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Experimenting with sand as a medium - flooding cycle

I have decided to experiment with course silica sand as a medium, and am wondering about the flooding cycle.  I first wanted to flood for 15 minutes and then stand it to drain for an hour.  Even that seems to be a bit short a dry time now.  Anyone with some suggestions as to how best determine the correct flooding interval?  What is the minumum moisture level that plants can handle in sand?


Any thoughts here will be appreciated.


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I expect your plants will be happy enough with quite a long dry time.  I doubt the sand's high surface area is going to really help a lot for your filtration if you are only flooding the bed a few times a day though.


I have some gravel beds that I'm only flooding for about 4 minutes every six hours and the plants in them seem to be doing fine though I've only been running that schedule on them for a few weeks but it's been hot and nothing seems especially droopy in those beds as compared to the ones getting flooded each hour.


I'm thinking of running some different kinds of experiments with sand now myself but they will be for rather different purpose and function from yours.

Have fun!


The idea with this, and I suppose future sand beds, are that they should be "extra" - with regular gravel beds supplying all the filtration needed to keep the ratios happy.  I'm sure the bed will add some value, but as you said, will not keep it all in balance.  As the water quality was perfect without its addition though, I'm happy just to test it as a medium for growing stuff in, not as a critical part of filtration (It is getting filtered water, thus it is not receiving major amount of solids).

TCLynx said:

I'm thinking of running some different kinds of experiments with sand now myself but they will be for rather different purpose and function from yours.
Then I think you will do great with it just flooding it several times a day rather than hourly.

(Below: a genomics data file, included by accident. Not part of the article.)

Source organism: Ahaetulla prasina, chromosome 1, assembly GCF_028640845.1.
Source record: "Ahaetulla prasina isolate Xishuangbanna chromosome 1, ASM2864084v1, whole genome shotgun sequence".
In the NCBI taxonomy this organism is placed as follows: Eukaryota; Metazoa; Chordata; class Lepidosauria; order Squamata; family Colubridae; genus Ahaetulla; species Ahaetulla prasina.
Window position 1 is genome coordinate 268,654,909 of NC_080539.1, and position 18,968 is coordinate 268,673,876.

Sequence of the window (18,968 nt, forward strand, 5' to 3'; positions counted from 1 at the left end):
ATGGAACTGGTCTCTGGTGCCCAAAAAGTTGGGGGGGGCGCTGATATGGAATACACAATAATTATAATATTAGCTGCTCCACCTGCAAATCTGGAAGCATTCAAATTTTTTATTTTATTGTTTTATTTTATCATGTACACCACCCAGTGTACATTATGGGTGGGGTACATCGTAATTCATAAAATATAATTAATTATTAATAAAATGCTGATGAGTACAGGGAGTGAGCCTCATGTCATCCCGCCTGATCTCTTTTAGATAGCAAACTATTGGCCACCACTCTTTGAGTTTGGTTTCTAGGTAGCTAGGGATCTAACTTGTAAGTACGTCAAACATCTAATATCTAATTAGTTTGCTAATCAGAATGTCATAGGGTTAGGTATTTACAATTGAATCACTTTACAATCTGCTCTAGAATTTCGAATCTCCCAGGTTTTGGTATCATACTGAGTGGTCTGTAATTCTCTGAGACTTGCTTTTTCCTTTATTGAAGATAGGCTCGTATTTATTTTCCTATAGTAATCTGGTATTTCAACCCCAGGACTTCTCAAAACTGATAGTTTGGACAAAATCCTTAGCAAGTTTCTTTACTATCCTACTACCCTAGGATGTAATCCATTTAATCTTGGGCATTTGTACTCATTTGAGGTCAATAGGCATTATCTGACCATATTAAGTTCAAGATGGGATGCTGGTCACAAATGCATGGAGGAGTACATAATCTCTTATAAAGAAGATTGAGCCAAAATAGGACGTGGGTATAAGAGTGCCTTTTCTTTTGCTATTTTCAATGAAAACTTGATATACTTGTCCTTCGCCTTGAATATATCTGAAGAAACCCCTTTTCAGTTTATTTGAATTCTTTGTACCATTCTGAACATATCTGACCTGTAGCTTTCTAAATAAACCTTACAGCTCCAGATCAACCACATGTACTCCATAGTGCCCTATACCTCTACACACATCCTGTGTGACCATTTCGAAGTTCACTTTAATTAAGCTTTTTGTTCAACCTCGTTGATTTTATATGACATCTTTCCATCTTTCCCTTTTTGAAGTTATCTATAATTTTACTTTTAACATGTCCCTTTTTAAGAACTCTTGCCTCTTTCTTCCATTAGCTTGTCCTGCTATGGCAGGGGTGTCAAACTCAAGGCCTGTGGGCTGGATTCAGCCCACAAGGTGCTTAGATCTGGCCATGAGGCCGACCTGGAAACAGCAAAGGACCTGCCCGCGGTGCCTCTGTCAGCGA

OK, so apart from the transplant stress, I have noticed that during the day time, a longer rotation does lead to a bit of wilting with the new recruits.  I have increased the flooding cycles to 9 per 24 hour period to compensate for this.  All the new plants are continuing to grow, with the ones I carefully pulled out of the sand to check showing new root development.  The sand remains loose enough for the plants to be lifted and re-planted without too much damage.  The sand does not compact under the flood and drain cycle at all, partly due to the structure and I think also due to the sloow flood and drain period.  I now have beetroot, onion, some carrots and a strawberry plant in there and none have clocked out yet. I tossed some lettuce seeds in the bin a few days ago, and these were also germinating.  They may have taken a knock though because I got my hands on a few more kilos of sand for free and added this on top, thus burying the seeds perhaps a bit deeper than what they would like.


I am really happy with the overall effect.  Even though the water going in looks clean, the water coming out is even clearer, suggesting that some fines may be ending up inside for me to keep an eye on, but overall, the sand remains loose and full of air pockets by the time the next flood period arrives.

Have you gotten any worms you could add to it at some point?  Perhaps that could wait for the next step of the experiment though.
I only recently got round to adding worms to the gravel beds, and have not found them again scratching around.........Dead or multiplying, don't know yet.  If you look at the sand now, and the water going in, it does not look like it can hold any worms yet, but it is something for the list a couple of months down the line though.
Hi Kobus,  have you noticed any sand moving into other parts of your system?    You mentioned a slow fill and drain, is this to prevent movement?
Richard - I have two plans there - The slow flood and drain is to prevent compaction and the chance for sand getting sucked out of the system, but more importantly, when I made the bottom drains, I used swimming pool filter pipes specially designed to have gaps smaller that the type of sand I'm using, thus I am pretty confident that sand will not get out.  The overflow as well as the bottom drains are made of these pipes.

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